Think of your, your hardest day when you had back to back to back meetings. That's every day for a doc. That's hard. Yeah. You know,

[00:12:48] Justin Grammens: I mean, some of this stuff around transcription has been around for a long time. I guess some of the, the large language models and stuff maybe are a little bit new, but I mean, I feel like the stuff's there.

I've seen this in so many industries. Like, why hasn't this adoption really taken off? I still feel like we're still sort of. talking about how AI could be used in health care. You know, is there something unique about health care? And there probably is, but, and then, you know, maybe why haven't we been able to move this faster?

[00:13:13] Andy Carroll: Well, change is hard. And change is particularly hard when the stakes are high. And the concerns within health care are data privacy. Both clinicians and the patients and the systems. They all need to be absolutely sure that the data is safe and that it exists in an environment that is only being used for decision support, so that's hardened itself.

Physicians are notoriously slow to take on new technology. Back in my Kaiser Permanente days, I worked within the innovation lab and it was basically their proving ground for new technologies and innovations. They had a mock OR where they would bring in machines and anything that the rep was selling to say, okay, prove it works here and then we'll implement it broadly.

And at the time, this is back in about 2013 or so, they did a study and they found out that clinicians were entering their credentials into the computer 75 times a day. So they were testing out biometrics for logins. And now those are prevalent through, you know, fingerprints or key cards. And it was awful to get the clinicians to get to the point where they could switch from paper to electronic, from electronic login to biometrics.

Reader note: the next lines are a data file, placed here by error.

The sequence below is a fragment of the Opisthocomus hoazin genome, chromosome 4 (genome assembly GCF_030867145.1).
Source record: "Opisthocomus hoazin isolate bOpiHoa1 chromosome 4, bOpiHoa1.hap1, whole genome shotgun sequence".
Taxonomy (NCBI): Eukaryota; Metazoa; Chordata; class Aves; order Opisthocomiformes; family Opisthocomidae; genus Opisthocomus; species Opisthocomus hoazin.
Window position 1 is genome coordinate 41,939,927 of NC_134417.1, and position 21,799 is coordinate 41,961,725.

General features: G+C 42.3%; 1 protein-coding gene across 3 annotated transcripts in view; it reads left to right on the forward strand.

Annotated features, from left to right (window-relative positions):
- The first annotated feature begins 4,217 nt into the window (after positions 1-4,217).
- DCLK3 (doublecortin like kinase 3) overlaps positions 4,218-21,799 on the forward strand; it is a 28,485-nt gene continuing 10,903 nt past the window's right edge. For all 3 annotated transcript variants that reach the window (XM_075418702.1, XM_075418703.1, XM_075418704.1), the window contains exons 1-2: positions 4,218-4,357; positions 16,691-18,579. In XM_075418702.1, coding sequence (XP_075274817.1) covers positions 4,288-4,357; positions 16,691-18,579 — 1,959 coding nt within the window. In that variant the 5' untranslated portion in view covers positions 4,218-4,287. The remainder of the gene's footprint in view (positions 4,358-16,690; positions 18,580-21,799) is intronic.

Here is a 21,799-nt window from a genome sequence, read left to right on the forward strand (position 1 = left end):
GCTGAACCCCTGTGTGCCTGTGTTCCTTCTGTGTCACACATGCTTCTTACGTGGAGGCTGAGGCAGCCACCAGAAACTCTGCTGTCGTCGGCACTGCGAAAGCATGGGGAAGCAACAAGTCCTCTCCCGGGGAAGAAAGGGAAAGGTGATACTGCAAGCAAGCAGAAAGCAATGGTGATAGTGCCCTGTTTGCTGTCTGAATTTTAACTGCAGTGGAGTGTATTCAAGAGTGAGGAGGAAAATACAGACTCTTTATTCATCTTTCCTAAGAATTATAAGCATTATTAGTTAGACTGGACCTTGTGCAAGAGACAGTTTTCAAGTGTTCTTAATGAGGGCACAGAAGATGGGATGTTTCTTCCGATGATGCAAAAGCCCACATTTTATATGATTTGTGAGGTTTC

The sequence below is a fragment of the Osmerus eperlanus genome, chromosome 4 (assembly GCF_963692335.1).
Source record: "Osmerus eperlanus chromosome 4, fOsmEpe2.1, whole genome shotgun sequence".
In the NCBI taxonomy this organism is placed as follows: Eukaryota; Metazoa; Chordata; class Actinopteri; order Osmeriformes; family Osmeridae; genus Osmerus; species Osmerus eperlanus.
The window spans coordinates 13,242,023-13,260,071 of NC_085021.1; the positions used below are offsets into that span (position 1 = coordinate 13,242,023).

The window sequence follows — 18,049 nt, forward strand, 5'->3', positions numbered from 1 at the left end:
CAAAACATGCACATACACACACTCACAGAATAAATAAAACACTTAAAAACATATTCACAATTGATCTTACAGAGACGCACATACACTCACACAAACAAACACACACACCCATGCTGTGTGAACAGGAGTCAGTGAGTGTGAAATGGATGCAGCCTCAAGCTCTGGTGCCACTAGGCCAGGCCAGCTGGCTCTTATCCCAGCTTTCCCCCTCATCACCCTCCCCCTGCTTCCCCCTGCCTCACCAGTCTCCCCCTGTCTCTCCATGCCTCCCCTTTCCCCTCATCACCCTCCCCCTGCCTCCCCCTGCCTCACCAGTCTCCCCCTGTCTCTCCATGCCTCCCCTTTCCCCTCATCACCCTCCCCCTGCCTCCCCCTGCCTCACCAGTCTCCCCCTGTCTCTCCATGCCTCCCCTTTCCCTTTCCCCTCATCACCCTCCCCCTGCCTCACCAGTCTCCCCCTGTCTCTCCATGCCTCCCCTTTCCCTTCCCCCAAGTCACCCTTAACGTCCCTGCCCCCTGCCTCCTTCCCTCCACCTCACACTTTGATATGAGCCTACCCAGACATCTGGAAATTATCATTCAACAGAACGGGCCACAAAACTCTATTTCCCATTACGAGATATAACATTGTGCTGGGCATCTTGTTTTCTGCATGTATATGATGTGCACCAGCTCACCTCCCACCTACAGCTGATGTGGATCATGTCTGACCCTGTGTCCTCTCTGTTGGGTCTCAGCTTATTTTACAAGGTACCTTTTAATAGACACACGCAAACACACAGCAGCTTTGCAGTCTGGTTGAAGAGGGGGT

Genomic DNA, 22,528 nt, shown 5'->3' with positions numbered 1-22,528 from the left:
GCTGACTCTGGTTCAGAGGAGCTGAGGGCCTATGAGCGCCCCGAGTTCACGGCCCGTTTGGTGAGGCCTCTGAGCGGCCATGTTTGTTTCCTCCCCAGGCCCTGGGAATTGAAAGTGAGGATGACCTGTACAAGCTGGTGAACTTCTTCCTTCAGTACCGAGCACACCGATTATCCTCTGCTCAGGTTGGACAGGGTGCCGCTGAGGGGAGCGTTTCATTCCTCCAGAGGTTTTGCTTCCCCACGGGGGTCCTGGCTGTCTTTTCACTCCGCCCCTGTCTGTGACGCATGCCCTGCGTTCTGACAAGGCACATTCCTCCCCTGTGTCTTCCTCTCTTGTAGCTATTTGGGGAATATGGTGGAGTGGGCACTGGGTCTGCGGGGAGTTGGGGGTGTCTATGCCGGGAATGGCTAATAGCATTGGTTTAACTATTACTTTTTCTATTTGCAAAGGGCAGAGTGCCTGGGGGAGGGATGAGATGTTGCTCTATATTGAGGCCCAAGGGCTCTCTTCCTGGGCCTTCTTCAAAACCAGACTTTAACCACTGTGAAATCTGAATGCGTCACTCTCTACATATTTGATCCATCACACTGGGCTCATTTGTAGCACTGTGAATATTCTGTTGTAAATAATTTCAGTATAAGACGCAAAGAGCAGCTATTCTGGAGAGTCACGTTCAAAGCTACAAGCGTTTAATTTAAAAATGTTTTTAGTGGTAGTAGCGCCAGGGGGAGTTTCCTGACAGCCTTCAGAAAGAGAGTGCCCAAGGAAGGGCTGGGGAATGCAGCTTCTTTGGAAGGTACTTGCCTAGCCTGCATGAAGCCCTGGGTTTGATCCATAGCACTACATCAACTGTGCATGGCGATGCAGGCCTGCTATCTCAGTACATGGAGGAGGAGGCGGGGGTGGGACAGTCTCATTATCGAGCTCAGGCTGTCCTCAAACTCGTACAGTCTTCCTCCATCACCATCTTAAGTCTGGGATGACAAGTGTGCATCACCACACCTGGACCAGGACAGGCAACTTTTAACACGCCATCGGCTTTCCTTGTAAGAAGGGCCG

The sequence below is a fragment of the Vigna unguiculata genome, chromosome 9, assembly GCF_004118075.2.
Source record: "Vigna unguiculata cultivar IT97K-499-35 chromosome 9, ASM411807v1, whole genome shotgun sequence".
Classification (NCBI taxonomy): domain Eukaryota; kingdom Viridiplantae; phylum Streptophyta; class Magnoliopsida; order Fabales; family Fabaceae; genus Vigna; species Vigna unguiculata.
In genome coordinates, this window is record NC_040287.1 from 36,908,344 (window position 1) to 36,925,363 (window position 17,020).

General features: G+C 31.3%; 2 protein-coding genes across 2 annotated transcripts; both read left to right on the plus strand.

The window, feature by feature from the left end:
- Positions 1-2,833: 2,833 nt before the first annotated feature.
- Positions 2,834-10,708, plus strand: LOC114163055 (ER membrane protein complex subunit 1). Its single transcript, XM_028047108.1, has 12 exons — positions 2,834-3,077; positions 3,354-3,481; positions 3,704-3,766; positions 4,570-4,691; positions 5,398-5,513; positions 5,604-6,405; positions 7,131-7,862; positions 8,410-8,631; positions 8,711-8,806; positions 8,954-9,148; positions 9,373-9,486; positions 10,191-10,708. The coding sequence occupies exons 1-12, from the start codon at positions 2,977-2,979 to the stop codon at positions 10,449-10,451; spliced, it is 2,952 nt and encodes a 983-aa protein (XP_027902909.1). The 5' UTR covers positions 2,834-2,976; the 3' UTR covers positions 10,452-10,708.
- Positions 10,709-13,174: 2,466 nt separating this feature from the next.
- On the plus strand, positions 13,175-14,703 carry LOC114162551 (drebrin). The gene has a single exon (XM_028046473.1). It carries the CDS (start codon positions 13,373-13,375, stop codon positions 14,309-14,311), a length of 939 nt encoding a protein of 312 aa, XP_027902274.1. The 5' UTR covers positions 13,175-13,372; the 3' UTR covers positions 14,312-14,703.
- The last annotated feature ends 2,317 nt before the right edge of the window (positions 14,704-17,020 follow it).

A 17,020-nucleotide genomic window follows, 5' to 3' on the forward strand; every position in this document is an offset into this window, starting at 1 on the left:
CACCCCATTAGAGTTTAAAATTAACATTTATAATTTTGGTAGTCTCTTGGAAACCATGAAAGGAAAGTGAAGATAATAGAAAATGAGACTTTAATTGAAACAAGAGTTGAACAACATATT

And it's always, it's always slow. So I think it's hard to adapt to change, particularly when you're ingrained in a routine. Interestingly, even as recently as 2016, Kaiser was exploring augmented reality for IV pricks, where the AR would show the veins on the arm and make it much easier for the nurse or assistant to get a blood

[00:14:41] Justin Grammens: draw.

Interesting. That sounds really cool. I mean, so there still was a physical arm that was there. Basically, the augmented reality would sort of put the veins over it. Or would this be I can almost see this being used for practice

[00:14:50] Andy Carroll: as well. Yes, absolutely. And I think, you know, with the new Apple Vision Pro coming out and you're beginning to see those sort of capabilities with real time feedback and augmented reality, I think we're going to enter a whole new world of, you know, surgery and other applications with augmented reality.

[00:15:08] Justin Grammens: For sure. Well, you know, AI is such a big term too as well. I oftentimes when I have people on the program, I'm like, what's your definition, you know, of it? Or even if somebody asks, what do you do? You say, well, I consult people on AI. Like. How do you sort of boil that down into something that is applicable to the average person that might be listening to this podcast?